Geiger, Colonel Melvin H. (Army-retired) -- (Public Affairs Officer of 193d Infantry Brigade (Canal Zone) (August 1975-July 1978 at Fort Amador), which was then the senior Army command in Panama and the Army component of the U.S. Southern Command). After departing Panama he was the Public Affairs Officer for the John F. Kennedy Center for Special Warfare at Fort Bragg, North Carolina (during which time he handled the press after the failed April 4, 1980 U.S. military commando operation to rescue several hostages in the U.S. Embassy in Tehran after the Embassy had been taken over on November 4, 1979 by a group of Iranian militant students after the fall of the Shah of Iran).  After retiring from the Army in August 1980 as a Colonel, he served as a specialist in Islamic Affairs with the Defense Intelligence Agency until he retired from the DIA in 1997. After 9/11, he returned to duty with the DIA from January to September 2002.

Melvin Geiger

Goodpaster, General Andrew J. (U.S. Army retired-deceased) (Captain with the Army Corps of Engineers' 11th Engineer Regiment at Fort Clayton, Panama, in 1942) -- In 1944 Goodpaster while with the Army General Staff became closely associated with Army Chief of Staff Dwight D. Eisenhower and later joined Eisenhower at NATO, serving as assistant to the chief of staff, General Alfred Gruenther. In that capacity Goodpaster played a major role in helping to organize NATO forces and define the political and military aims of the fledgling alliance. In 1954 Goodpaster joined President Eisenhower as staff secretary in the White House. Following the end of the Eisenhower administration, Goodpaster returned briefly to Europe, serving as commander of the 8th Infantry Division. He served as a special assistant to the chairman of the Joint Chiefs of Staff, General Maxwell D. Taylor; later was director of the joint staff of the Joint Chiefs of Staff. In 1967 he was chosen to be the Army representative on the United Nations Military Staff Command. From July 1967 to June 1968 he was commandant of the National War College.  Later he commanded the 8th Infantry Division in Europe. From 1969 through 1974 Supreme Allied Commander (NATO) in Europe. After retirement from the Army in 1974, he was recalled out of retirement in 1977 to serve as superintendent of West Point until 1981 in the wake of a cheating scandal that had severely tarnished its reputation.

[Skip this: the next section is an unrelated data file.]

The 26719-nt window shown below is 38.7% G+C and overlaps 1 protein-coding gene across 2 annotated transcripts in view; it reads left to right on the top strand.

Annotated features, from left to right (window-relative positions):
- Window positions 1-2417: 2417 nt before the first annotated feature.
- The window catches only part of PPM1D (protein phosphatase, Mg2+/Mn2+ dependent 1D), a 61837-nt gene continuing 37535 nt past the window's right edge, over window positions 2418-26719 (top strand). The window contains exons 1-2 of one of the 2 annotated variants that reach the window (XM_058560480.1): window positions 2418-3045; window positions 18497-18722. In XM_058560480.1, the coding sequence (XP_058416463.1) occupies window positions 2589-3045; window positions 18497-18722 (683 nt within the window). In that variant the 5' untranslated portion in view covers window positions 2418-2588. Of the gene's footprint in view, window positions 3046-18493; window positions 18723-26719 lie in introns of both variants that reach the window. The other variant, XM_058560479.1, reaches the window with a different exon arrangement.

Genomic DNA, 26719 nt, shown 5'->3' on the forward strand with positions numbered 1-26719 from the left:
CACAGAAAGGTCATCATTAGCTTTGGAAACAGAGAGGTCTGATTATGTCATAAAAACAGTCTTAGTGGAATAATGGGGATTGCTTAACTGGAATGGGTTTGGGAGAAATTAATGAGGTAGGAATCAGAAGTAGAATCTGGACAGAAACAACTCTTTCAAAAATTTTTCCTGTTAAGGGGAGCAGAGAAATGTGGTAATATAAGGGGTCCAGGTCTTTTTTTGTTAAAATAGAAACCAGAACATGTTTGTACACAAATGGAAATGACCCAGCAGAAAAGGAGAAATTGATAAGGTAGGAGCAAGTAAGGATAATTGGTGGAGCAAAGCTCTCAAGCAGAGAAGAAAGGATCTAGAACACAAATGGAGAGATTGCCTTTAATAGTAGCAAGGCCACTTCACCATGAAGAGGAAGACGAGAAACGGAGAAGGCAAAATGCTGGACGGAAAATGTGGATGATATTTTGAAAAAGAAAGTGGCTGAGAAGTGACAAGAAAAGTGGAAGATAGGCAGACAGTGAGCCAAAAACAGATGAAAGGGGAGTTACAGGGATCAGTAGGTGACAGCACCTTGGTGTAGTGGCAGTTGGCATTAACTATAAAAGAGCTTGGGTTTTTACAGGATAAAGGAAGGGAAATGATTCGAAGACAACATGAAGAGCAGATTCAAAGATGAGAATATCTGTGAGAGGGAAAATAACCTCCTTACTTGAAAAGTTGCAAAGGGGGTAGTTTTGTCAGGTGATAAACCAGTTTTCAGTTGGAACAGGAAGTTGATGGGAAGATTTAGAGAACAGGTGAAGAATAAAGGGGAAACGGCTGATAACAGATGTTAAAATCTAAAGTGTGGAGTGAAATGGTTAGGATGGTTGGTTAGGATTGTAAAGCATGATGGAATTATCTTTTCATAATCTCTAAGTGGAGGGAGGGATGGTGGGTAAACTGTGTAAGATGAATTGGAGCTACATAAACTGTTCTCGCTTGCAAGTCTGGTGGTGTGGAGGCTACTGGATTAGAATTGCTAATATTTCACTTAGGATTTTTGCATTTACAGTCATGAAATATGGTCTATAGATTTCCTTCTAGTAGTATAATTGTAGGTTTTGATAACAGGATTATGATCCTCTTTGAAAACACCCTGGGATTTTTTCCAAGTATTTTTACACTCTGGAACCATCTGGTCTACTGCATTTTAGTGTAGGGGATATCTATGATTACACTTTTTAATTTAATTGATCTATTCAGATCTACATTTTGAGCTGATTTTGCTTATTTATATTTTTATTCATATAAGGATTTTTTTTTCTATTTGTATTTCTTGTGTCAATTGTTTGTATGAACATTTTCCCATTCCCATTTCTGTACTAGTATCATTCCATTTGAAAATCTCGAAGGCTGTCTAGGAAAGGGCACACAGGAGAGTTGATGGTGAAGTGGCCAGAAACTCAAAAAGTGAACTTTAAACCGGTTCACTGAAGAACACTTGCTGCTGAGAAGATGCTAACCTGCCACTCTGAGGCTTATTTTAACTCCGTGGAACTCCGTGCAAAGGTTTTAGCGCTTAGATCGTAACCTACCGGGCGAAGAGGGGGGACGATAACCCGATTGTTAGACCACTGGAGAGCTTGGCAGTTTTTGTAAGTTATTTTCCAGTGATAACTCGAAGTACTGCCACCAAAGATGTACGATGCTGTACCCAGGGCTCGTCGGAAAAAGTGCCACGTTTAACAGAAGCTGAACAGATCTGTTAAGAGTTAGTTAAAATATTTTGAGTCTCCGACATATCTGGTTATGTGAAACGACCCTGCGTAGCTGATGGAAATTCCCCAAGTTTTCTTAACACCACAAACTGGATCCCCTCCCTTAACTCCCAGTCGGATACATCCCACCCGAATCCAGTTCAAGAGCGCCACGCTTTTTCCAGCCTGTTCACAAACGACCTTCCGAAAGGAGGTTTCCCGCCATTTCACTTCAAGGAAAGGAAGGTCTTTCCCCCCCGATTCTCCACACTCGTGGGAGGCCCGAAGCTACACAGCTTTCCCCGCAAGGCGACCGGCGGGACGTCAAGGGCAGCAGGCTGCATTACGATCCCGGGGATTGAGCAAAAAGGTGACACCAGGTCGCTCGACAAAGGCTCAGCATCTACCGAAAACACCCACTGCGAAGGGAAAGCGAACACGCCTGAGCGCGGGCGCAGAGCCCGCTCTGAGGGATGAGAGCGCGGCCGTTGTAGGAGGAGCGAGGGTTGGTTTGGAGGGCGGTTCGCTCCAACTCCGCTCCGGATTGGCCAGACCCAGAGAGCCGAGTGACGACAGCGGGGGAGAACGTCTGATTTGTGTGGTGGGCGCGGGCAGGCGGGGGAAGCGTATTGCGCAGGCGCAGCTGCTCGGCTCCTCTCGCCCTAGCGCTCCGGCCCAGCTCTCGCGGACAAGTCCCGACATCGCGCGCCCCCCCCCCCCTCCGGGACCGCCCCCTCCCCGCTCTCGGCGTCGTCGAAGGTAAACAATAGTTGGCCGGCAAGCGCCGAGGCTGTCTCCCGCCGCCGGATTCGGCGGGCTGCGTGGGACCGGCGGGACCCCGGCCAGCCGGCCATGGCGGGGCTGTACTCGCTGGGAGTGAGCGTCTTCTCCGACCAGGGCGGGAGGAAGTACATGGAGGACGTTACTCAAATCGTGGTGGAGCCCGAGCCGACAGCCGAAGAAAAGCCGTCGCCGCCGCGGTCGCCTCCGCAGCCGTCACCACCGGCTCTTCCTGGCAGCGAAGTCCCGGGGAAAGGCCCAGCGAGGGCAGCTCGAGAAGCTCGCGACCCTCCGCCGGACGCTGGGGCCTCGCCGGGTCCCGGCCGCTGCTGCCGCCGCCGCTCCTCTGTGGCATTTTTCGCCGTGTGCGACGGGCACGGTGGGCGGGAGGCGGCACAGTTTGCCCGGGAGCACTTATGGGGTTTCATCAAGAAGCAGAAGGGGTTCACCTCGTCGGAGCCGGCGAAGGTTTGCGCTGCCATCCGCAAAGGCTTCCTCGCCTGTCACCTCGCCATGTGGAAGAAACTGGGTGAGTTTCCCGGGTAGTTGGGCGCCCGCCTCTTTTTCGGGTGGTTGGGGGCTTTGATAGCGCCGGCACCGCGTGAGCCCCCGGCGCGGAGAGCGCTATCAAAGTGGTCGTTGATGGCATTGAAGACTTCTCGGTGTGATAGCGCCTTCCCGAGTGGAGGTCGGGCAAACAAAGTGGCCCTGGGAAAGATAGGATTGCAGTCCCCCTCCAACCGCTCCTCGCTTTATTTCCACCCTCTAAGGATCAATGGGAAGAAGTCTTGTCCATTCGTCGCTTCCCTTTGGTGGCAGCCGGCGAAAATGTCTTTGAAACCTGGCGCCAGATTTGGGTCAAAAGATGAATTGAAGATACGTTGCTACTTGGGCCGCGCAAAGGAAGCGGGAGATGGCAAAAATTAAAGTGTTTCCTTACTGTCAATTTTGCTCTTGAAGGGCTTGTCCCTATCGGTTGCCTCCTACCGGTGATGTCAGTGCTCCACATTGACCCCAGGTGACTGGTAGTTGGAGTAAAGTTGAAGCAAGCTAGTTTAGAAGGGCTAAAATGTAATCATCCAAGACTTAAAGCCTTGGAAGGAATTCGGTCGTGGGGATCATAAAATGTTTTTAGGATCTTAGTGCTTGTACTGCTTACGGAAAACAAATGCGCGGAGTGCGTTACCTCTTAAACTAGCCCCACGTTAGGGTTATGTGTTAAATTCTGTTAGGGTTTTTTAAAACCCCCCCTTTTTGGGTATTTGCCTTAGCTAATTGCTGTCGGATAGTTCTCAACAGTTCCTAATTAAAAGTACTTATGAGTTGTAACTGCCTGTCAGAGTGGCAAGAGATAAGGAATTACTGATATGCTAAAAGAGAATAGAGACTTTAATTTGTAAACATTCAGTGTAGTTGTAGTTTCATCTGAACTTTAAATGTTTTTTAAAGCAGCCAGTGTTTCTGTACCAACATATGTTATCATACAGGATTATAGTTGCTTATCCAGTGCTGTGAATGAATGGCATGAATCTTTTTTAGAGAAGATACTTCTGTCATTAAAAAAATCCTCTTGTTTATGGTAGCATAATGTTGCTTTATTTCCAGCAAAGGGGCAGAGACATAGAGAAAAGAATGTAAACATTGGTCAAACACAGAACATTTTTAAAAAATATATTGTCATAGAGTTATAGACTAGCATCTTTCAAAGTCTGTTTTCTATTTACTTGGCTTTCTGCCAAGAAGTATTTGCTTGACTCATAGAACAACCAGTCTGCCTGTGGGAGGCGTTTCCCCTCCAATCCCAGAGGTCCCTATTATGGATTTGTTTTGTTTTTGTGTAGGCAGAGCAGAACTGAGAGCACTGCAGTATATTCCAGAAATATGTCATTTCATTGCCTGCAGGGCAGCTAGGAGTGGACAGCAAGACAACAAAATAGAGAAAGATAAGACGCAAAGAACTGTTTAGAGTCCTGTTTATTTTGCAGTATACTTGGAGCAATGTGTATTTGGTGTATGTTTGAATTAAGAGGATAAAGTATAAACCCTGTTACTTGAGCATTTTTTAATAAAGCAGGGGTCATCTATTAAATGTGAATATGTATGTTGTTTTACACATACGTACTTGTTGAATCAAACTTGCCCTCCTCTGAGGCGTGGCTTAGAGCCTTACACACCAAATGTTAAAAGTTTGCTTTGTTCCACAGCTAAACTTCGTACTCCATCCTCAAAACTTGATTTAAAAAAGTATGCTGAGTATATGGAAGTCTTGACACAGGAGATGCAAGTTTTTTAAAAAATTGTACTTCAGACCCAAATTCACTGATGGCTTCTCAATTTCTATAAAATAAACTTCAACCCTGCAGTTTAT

Andrew Goodpaster

Gorman, General Paul F. U.S. Army retired) -- Since his retirement from the Army in 1985, General Gorman has operated a consulting, research and development firm at his farm, Cardinal Point in Afton, Virginia, where he also raises cattle and wine grapes. He has served with three White House Commissions: the Commission on Organized Crime, the Packard Commission on Defense Management, and the Commission on Long Term Integrated Strategy. He is also a consultant for the Institute for Defense Analyses and the Defense Science Board, and an Assistant Professor for Research in the Department of Neurosurgery, UVA's Health Sciences Center , dealing with issues concerning advanced information technology for health care. General Gorman has been an innovator in the Army's use of information technology, both on active duty and since. In 1995 the Society for Computer Simulation International presented him its Founders Award for Distinguished Service, citing "his many pioneering contributions to the methodology and application of simulation to military defense and preparedness."
Gottardi, Major General Larry (U.S. Army retired) (Director of Southern Command's Liaison Office in Washington, D.C. in early 1990s; later Director of Public Affairs, SouthCom 1995-1997 - the first director of SouthCom's Public Affairs promoted to major general officer rank) retired from the Army January  2006 after having served as deputy chief of staff, G-1/Personnel of U.S. Army Forces Command at Fort McPherson, Georgia. After leaving Panama, he was deputy commanding general of the Army Cadet Command, commanding general of  XVIII Airborne Corps Artillery, and Chief of Army Public Affairs, Department of the Army at the Pentagon.  (While commander of the 319th Field Artillery, 82d Airborne Division, he participated in Operation Just Cause in Panama December 20, 1989, parachuting with his unit and others of the 82nd over Torrijos/Tocuman Airport at the outset of the operation.)  

Larry Gottardi


Send WHO details of career assignment(s) after assignment in Panama   ASSIGNMENT PANAMA 







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This page last updated:  December 27, 2008
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William H. Ormsbee, Jr.
1999-2001 / 2002-2009